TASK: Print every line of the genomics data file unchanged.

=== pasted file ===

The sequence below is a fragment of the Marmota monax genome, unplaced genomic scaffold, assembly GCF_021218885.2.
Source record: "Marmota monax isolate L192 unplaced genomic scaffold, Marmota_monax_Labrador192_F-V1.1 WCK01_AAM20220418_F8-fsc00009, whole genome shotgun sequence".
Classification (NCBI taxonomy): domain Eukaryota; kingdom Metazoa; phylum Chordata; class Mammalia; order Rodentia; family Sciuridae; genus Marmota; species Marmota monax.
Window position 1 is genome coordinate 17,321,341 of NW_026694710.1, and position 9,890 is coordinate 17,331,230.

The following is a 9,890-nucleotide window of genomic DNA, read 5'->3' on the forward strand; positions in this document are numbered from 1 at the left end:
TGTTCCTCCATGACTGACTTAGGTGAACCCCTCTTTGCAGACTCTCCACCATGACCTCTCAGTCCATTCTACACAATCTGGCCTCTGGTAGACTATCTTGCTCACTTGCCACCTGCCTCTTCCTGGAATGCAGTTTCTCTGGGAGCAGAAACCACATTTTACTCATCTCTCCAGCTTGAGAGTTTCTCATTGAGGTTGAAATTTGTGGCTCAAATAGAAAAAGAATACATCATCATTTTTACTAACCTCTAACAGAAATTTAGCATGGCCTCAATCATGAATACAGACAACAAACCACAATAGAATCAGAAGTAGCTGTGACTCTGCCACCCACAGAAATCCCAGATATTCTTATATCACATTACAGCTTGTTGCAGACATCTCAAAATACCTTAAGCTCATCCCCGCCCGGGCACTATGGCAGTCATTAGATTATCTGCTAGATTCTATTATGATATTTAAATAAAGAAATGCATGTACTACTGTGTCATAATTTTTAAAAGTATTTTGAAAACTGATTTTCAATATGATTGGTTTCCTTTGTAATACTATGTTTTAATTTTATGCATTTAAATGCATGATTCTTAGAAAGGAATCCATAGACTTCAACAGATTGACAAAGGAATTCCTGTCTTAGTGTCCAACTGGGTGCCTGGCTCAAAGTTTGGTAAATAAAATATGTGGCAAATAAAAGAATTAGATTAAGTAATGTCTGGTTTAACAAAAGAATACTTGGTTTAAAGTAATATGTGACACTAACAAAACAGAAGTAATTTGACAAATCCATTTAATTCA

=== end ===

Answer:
The sequence below is a fragment of the Marmota monax genome, unplaced genomic scaffold, assembly GCF_021218885.2.
Source record: "Marmota monax isolate L192 unplaced genomic scaffold, Marmota_monax_Labrador192_F-V1.1 WCK01_AAM20220418_F8-fsc00009, whole genome shotgun sequence".
Classification (NCBI taxonomy): domain Eukaryota; kingdom Metazoa; phylum Chordata; class Mammalia; order Rodentia; family Sciuridae; genus Marmota; species Marmota monax.
Window position 1 is genome coordinate 17,321,341 of NW_026694710.1, and position 9,890 is coordinate 17,331,230.

The following is a 9,890-nucleotide window of genomic DNA, read 5'->3' on the forward strand; positions in this document are numbered from 1 at the left end:
TGTTCCTCCATGACTGACTTAGGTGAACCCCTCTTTGCAGACTCTCCACCATGACCTCTCAGTCCATTCTACACAATCTGGCCTCTGGTAGACTATCTTGCTCACTTGCCACCTGCCTCTTCCTGGAATGCAGTTTCTCTGGGAGCAGAAACCACATTTTACTCATCTCTCCAGCTTGAGAGTTTCTCATTGAGGTTGAAATTTGTGGCTCAAATAGAAAAAGAATACATCATCATTTTTACTAACCTCTAACAGAAATTTAGCATGGCCTCAATCATGAATACAGACAACAAACCACAATAGAATCAGAAGTAGCTGTGACTCTGCCACCCACAGAAATCCCAGATATTCTTATATCACATTACAGCTTGTTGCAGACATCTCAAAATACCTTAAGCTCATCCCCGCCCGGGCACTATGGCAGTCATTAGATTATCTGCTAGATTCTATTATGATATTTAAATAAAGAAATGCATGTACTACTGTGTCATAATTTTTAAAAGTATTTTGAAAACTGATTTTCAATATGATTGGTTTCCTTTGTAATACTATGTTTTAATTTTATGCATTTAAATGCATGATTCTTAGAAAGGAATCCATAGACTTCAACAGATTGACAAAGGAATTCCTGTCTTAGTGTCCAACTGGGTGCCTGGCTCAAAGTTTGGTAAATAAAATATGTGGCAAATAAAAGAATTAGATTAAGTAATGTCTGGTTTAACAAAAGAATACTTGGTTTAAAGTAATATGTGACACTAACAAAACAGAAGTAATTTGACAAATCCATTTAATTCA